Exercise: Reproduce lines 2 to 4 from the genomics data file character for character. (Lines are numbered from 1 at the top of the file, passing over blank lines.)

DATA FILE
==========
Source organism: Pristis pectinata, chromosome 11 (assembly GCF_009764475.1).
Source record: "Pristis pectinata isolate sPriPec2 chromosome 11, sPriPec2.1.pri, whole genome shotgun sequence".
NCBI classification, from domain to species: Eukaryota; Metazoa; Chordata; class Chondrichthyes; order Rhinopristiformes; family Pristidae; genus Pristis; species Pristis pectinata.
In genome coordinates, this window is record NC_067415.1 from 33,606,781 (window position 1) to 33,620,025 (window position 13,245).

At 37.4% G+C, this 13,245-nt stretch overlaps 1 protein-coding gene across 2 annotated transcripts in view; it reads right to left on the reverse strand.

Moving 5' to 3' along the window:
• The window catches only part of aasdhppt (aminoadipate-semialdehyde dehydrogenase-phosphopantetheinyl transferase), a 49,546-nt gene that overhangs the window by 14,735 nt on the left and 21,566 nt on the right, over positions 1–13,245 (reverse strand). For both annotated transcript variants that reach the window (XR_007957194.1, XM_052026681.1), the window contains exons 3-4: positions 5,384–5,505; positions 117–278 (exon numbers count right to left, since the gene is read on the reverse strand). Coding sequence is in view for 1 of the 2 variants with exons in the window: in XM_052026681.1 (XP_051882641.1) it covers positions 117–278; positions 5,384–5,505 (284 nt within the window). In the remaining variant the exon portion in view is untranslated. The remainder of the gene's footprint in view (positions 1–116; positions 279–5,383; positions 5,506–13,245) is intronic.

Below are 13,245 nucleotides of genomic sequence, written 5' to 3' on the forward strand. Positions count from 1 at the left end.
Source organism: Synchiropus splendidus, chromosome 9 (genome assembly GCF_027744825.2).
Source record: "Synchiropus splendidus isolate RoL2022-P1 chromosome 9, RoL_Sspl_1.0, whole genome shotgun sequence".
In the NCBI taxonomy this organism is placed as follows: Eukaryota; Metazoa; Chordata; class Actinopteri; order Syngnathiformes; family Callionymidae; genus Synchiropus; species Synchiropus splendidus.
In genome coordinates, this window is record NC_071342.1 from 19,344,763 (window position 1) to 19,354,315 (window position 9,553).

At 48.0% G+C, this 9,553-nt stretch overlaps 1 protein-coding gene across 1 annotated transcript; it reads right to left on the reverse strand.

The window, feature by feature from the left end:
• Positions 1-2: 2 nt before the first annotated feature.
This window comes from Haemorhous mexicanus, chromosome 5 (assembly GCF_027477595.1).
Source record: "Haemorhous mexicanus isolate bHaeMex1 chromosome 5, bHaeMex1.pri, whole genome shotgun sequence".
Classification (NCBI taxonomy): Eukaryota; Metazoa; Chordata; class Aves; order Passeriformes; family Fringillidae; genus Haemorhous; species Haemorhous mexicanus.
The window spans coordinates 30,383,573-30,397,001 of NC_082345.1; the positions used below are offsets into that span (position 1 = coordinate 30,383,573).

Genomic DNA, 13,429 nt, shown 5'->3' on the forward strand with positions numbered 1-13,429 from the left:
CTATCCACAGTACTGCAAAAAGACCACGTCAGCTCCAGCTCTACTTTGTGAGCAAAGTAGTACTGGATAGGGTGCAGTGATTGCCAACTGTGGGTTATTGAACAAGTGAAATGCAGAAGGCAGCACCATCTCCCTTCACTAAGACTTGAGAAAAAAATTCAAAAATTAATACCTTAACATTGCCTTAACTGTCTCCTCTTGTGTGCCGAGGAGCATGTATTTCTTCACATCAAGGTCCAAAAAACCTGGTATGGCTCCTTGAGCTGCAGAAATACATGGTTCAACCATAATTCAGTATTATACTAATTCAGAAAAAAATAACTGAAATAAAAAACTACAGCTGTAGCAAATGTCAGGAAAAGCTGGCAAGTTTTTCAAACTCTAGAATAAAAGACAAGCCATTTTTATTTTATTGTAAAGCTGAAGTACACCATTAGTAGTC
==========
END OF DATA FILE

Source record: "Pristis pectinata isolate sPriPec2 chromosome 11, sPriPec2.1.pri, whole genome shotgun sequence".
NCBI classification, from domain to species: Eukaryota; Metazoa; Chordata; class Chondrichthyes; order Rhinopristiformes; family Pristidae; genus Pristis; species Pristis pectinata.
In genome coordinates, this window is record NC_067415.1 from 33,606,781 (window position 1) to 33,620,025 (window position 13,245).